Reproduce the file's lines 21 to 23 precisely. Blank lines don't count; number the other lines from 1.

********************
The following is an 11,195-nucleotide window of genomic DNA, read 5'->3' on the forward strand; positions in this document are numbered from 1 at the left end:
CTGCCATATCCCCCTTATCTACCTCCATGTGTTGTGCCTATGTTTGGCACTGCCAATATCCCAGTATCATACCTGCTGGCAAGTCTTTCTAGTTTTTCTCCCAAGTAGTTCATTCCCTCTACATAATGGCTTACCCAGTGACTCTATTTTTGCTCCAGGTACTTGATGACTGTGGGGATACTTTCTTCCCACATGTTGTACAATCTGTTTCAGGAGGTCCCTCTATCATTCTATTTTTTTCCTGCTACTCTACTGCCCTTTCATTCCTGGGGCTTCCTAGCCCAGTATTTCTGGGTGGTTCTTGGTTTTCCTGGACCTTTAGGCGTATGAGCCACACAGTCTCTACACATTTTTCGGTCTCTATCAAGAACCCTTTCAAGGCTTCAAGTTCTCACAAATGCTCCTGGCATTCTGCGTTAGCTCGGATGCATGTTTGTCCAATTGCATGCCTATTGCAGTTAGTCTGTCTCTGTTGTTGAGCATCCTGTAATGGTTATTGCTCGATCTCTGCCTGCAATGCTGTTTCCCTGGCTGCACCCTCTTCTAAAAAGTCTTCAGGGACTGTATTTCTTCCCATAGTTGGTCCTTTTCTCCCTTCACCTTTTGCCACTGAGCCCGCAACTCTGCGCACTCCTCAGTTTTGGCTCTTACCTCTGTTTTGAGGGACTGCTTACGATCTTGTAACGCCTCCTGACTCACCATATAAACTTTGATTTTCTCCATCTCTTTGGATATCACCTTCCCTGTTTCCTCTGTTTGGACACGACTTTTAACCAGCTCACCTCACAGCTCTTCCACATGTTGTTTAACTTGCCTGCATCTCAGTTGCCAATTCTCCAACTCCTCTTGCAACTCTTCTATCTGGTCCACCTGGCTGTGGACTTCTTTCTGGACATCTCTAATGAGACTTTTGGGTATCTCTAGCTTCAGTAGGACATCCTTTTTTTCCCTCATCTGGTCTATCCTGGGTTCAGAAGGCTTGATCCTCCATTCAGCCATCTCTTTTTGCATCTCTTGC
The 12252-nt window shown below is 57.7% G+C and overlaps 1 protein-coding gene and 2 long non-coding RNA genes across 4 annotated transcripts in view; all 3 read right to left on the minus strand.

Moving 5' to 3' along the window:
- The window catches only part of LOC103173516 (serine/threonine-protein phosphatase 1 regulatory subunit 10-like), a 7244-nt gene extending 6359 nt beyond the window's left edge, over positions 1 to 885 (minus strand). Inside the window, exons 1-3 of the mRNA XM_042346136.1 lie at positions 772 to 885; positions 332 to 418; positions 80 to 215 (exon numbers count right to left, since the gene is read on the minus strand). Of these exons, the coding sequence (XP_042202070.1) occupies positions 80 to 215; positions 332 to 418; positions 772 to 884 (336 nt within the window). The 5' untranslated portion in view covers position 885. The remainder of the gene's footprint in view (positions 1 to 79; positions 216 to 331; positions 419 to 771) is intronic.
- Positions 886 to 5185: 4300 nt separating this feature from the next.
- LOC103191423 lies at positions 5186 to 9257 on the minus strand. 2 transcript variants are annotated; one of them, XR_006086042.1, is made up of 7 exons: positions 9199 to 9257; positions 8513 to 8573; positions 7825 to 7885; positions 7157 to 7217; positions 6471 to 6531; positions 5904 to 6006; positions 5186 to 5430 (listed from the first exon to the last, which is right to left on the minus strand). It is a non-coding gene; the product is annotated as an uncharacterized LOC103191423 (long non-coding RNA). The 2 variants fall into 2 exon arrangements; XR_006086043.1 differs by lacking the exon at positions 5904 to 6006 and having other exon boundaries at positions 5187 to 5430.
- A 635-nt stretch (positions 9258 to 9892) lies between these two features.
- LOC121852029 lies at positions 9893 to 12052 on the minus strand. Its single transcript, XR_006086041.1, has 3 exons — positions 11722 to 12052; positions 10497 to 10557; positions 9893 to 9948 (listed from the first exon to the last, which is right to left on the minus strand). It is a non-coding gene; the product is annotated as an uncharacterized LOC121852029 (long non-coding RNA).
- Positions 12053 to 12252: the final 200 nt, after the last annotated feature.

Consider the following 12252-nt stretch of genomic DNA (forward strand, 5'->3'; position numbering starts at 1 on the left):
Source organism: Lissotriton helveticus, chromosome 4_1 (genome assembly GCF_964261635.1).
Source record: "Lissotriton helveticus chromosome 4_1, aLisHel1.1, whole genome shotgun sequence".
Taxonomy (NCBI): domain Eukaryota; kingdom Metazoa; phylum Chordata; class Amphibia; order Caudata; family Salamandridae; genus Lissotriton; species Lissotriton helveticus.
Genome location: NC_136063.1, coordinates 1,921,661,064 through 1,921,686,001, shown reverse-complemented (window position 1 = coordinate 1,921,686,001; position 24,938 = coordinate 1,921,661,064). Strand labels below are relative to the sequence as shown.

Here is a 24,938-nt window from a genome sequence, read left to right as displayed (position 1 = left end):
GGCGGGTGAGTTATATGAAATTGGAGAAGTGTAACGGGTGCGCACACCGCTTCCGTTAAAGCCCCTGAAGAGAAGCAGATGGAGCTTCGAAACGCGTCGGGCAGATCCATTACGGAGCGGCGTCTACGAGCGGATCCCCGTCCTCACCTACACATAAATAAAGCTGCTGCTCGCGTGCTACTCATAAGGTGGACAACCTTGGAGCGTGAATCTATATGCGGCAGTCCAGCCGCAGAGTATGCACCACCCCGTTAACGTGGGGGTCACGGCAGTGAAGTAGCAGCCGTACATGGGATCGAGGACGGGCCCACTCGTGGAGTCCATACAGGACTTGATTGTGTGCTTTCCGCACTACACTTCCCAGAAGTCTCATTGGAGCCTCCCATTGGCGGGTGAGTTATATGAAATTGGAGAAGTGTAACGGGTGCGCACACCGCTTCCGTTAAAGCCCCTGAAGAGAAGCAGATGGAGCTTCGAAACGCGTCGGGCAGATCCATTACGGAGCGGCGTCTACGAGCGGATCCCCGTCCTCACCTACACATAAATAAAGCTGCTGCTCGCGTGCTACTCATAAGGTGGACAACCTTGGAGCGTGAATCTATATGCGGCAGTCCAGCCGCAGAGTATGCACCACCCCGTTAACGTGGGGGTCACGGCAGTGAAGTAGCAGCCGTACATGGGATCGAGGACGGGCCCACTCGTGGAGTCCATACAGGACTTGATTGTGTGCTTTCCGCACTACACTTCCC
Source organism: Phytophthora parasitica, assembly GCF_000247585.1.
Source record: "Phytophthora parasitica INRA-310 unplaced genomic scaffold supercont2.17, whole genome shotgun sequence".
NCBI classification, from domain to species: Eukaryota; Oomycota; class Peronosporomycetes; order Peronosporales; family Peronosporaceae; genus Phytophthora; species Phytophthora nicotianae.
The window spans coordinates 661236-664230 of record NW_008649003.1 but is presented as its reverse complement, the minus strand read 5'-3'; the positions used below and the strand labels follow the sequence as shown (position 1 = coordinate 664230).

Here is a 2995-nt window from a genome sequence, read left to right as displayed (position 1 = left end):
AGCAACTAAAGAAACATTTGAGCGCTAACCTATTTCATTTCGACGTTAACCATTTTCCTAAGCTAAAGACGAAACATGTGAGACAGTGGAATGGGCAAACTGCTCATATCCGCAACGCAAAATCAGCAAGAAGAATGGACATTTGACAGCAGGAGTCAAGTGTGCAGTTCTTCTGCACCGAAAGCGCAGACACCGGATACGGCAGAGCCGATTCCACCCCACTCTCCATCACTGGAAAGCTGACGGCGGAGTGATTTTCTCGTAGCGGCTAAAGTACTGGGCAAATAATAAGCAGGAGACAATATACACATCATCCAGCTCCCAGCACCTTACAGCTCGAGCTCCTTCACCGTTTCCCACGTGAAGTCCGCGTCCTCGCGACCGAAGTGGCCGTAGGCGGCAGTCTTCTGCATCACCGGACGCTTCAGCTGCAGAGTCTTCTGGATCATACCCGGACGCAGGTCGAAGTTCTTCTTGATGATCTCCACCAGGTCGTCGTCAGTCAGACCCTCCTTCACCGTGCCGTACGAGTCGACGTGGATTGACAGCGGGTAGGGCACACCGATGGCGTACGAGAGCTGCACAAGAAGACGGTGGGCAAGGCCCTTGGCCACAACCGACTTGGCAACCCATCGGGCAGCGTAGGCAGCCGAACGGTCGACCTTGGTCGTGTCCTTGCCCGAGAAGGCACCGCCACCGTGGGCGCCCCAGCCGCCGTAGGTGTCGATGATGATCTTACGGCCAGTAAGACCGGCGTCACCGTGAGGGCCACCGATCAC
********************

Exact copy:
The window spans coordinates 661236-664230 of record NW_008649003.1 but is presented as its reverse complement, the minus strand read 5'-3'; the positions used below and the strand labels follow the sequence as shown (position 1 = coordinate 664230).

Here is a 2995-nt window from a genome sequence, read left to right as displayed (position 1 = left end):
AGCAACTAAAGAAACATTTGAGCGCTAACCTATTTCATTTCGACGTTAACCATTTTCCTAAGCTAAAGACGAAACATGTGAGACAGTGGAATGGGCAAACTGCTCATATCCGCAACGCAAAATCAGCAAGAAGAATGGACATTTGACAGCAGGAGTCAAGTGTGCAGTTCTTCTGCACCGAAAGCGCAGACACCGGATACGGCAGAGCCGATTCCACCCCACTCTCCATCACTGGAAAGCTGACGGCGGAGTGATTTTCTCGTAGCGGCTAAAGTACTGGGCAAATAATAAGCAGGAGACAATATACACATCATCCAGCTCCCAGCACCTTACAGCTCGAGCTCCTTCACCGTTTCCCACGTGAAGTCCGCGTCCTCGCGACCGAAGTGGCCGTAGGCGGCAGTCTTCTGCATCACCGGACGCTTCAGCTGCAGAGTCTTCTGGATCATACCCGGACGCAGGTCGAAGTTCTTCTTGATGATCTCCACCAGGTCGTCGTCAGTCAGACCCTCCTTCACCGTGCCGTACGAGTCGACGTGGATTGACAGCGGGTAGGGCACACCGATGGCGTACGAGAGCTGCACAAGAAGACGGTGGGCAAGGCCCTTGGCCACAACCGACTTGGCAACCCATCGGGCAGCGTAGGCAGCCGAACGGTCGACCTTGGTCGTGTCCTTGCCCGAGAAGGCACCGCCACCGTGGGCGCCCCAGCCGCCGTAGGTGTCGATGATGATCTTACGGCCAGTAAGACCGGCGTCACCGTGAGGGCCACCGATCAC